Mental health is an important issue for the agricultural community. As someone who struggles with my own mental health, I know it is a big problem that affects people in many ways.
When you think of farming and agriculture, the words wheat, farmers, animals and food come to mind. People do not think about the stress, hard work or the impacts that farming has on mental health.
Farmers, and those working in the agricultural industry, are considered a vulnerable group when it comes to mental health. Long hours, working in isolation, unpredictable weather that affects the quality of the crop, animal disease and trade concerns are only some of the issues that can impact the mental stability of farmers and their families.
In Canada, rates of stress, poor mental health and suicide are much higher among people who work in the agriculture industry as compared to the general population.
About 35 percent of farmers meet the classification for depression, 58 percent of farmers meet the classification for anxiety, 45 percent of farmers report high stress and 68 percent of farmers are more susceptible than the general population to chronic stress.
The many constant demands, pressures, and time constraints that come with this line of work often make farmers and producers put their work ahead of their well-being. It is estimated that Canada’s farm community sees 20 to 30 percent more suicides compared to other sectors.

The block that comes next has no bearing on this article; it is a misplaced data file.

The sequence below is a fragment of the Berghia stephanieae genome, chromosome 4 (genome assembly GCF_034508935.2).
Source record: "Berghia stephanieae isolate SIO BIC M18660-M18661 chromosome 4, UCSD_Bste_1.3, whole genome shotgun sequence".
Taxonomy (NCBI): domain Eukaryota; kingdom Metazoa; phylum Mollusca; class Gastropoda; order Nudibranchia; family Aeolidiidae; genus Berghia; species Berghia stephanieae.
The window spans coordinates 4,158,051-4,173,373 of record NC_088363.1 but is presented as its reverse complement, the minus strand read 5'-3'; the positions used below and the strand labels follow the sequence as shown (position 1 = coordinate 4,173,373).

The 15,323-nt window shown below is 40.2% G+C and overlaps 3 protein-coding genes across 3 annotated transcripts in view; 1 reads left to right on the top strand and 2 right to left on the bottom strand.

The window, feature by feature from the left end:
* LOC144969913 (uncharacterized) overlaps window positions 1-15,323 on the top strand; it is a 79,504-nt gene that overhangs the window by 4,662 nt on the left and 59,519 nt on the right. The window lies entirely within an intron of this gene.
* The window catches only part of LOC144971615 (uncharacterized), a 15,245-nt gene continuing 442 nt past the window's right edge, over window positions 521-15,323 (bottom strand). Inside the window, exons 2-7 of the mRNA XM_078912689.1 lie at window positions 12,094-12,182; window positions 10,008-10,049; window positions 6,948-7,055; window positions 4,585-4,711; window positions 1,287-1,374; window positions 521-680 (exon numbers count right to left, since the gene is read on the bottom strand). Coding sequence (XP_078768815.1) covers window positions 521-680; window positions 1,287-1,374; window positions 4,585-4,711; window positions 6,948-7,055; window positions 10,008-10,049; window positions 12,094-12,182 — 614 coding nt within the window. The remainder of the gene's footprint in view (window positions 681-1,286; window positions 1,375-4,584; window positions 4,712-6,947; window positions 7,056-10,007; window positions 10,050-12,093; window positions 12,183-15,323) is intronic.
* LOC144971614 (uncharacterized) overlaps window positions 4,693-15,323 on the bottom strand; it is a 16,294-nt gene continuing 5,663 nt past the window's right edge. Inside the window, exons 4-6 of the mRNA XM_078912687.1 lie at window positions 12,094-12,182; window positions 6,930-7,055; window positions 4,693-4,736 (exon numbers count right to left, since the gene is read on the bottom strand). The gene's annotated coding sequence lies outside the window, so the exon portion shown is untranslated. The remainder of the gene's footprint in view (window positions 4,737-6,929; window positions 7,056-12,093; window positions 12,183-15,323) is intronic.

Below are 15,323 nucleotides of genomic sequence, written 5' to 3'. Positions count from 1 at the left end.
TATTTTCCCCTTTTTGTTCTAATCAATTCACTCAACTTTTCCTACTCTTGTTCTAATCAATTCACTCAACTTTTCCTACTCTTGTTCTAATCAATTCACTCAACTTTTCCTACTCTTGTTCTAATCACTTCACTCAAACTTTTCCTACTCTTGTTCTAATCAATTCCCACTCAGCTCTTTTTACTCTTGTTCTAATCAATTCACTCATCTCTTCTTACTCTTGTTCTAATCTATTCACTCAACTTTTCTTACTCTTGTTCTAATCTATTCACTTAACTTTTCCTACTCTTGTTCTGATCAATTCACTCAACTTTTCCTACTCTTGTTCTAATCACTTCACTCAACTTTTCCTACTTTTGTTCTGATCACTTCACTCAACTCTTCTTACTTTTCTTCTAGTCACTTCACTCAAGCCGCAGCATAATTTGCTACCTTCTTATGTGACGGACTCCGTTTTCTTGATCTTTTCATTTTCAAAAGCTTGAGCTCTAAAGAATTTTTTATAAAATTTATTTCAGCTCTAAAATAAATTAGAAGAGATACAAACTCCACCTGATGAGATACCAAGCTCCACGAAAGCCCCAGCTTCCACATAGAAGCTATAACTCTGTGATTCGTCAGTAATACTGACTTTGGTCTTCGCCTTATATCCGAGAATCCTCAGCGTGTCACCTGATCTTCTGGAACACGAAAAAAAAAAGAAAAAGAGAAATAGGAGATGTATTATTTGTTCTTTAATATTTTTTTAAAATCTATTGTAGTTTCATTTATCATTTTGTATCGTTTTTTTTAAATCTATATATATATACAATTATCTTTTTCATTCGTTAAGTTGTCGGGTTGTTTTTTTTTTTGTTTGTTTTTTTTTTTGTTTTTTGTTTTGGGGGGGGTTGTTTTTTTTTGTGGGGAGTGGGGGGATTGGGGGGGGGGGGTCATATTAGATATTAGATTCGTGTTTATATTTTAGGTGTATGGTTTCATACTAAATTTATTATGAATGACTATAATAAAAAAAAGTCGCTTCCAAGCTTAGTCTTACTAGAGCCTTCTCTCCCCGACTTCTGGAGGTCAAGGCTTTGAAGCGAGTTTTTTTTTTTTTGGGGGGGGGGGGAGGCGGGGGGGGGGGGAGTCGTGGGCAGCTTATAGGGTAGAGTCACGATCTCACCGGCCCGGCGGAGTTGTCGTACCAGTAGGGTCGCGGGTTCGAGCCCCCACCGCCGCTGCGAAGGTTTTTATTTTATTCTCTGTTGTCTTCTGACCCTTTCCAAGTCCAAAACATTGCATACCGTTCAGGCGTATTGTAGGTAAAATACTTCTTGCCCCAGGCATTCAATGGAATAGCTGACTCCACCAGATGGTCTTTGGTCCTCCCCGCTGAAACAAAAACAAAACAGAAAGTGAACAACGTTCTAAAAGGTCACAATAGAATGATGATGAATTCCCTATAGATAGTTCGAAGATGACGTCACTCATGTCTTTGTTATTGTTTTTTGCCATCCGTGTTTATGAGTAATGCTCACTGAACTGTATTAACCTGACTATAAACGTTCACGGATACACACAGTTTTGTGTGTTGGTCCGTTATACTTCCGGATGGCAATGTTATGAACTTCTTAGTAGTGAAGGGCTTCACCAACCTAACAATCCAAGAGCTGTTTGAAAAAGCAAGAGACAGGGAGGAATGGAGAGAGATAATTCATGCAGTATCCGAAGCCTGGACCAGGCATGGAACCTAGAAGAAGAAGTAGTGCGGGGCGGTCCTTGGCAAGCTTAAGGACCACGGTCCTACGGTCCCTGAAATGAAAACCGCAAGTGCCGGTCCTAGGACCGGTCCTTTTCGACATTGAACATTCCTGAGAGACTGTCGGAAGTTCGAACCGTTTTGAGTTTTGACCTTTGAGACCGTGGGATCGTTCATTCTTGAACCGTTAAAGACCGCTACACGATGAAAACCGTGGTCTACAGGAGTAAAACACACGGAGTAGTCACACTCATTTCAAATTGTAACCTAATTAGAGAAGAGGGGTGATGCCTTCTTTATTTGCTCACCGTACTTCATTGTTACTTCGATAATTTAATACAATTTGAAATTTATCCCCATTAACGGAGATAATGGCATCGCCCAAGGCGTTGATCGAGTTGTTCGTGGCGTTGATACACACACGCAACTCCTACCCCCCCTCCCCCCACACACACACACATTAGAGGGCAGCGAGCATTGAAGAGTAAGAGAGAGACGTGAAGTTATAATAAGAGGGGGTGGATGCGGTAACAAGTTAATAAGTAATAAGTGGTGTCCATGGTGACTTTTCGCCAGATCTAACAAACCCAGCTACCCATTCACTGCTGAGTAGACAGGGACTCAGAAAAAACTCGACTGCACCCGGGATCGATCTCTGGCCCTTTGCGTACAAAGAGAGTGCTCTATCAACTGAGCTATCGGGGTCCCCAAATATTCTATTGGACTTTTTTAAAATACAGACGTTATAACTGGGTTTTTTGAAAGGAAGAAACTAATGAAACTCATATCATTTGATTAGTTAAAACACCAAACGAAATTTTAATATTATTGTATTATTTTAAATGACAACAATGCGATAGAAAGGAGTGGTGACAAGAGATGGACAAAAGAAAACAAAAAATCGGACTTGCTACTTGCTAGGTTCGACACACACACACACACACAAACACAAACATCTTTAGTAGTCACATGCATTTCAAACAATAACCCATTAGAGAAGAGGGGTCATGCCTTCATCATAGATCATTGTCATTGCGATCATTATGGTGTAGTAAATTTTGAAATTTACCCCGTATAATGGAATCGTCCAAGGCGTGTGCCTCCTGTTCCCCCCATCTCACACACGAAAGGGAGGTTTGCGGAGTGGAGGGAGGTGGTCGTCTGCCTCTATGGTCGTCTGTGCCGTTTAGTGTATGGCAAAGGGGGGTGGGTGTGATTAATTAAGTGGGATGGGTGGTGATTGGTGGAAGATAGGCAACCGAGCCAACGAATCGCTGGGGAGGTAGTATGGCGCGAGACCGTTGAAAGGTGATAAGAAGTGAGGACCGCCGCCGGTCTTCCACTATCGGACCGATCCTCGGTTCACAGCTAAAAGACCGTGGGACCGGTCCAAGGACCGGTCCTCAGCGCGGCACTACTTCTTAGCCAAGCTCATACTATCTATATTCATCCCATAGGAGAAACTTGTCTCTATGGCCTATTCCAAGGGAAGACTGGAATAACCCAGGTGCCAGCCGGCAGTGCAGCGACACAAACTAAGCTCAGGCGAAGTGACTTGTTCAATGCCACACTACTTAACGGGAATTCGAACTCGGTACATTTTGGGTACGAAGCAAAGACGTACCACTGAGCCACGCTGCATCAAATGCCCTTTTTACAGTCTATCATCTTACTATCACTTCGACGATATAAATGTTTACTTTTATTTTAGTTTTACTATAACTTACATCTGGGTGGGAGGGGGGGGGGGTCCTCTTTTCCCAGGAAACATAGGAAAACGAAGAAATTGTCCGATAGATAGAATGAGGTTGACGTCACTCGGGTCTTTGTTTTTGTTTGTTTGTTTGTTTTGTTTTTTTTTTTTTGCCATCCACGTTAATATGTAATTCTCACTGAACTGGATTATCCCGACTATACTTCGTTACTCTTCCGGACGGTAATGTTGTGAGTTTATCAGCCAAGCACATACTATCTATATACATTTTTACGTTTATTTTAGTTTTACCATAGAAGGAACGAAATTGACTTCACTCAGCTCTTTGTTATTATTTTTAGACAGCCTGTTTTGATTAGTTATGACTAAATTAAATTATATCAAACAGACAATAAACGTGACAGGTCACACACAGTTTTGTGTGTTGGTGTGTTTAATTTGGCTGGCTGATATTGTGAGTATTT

As more research is conducted in the area of farmers and mental health, it has become apparent that there is a lack of resources available to farmers regarding how to take care of their mental health and mental well-being. Not only is there a lack of resources available, farmers face a sort of shame of having poor mental health within their own community.
It has also become abundantly clear during the past few years that farmers need resources, support and education to help take care of their mental health. Unfortunately, those three critical resources are currently limited for Canadian farmers.
There is some great work being done by a reputable and rural organization called Do More Ag. It is a not-for-profit organization focusing on mental health in agriculture across Canada.
All funds go toward educating the agriculture industry on mental health, breaking the stigma that exists, creating a community of belonging, support, and resources, as well as ensuring research in this field can continue.
Do More Ag, as well as the Farm Aid Hotline (800-327-6243 or email@example.com) and the Farm Stress Line (800-667-4442) are great resources for help.
My wish for the future is that the rates of stress, bad mental health and suicide go down. I wish that more education becomes available and that help reaches the people who need it. I hope to see the shame of having mental issues fade because farmers are only human, and sometimes the stress of working hard with many things out of their control isn’t easy.
Keeping good mental health and stable well-being is so important. I know that farming is a guessing game, which makes it hard to keep your head high, but it is always OK to talk to people you trust or get help. In the future, I hope to see the farming community become a more accepting and healthier industry.
Madyson Dempsey is a Grade 11 student from Milden, Sask. She wrote this paper as part of her participation in the Sun West Distance Learning Centre’s Agriculture and Sustainable Food Production 20 course. It has been edited for length.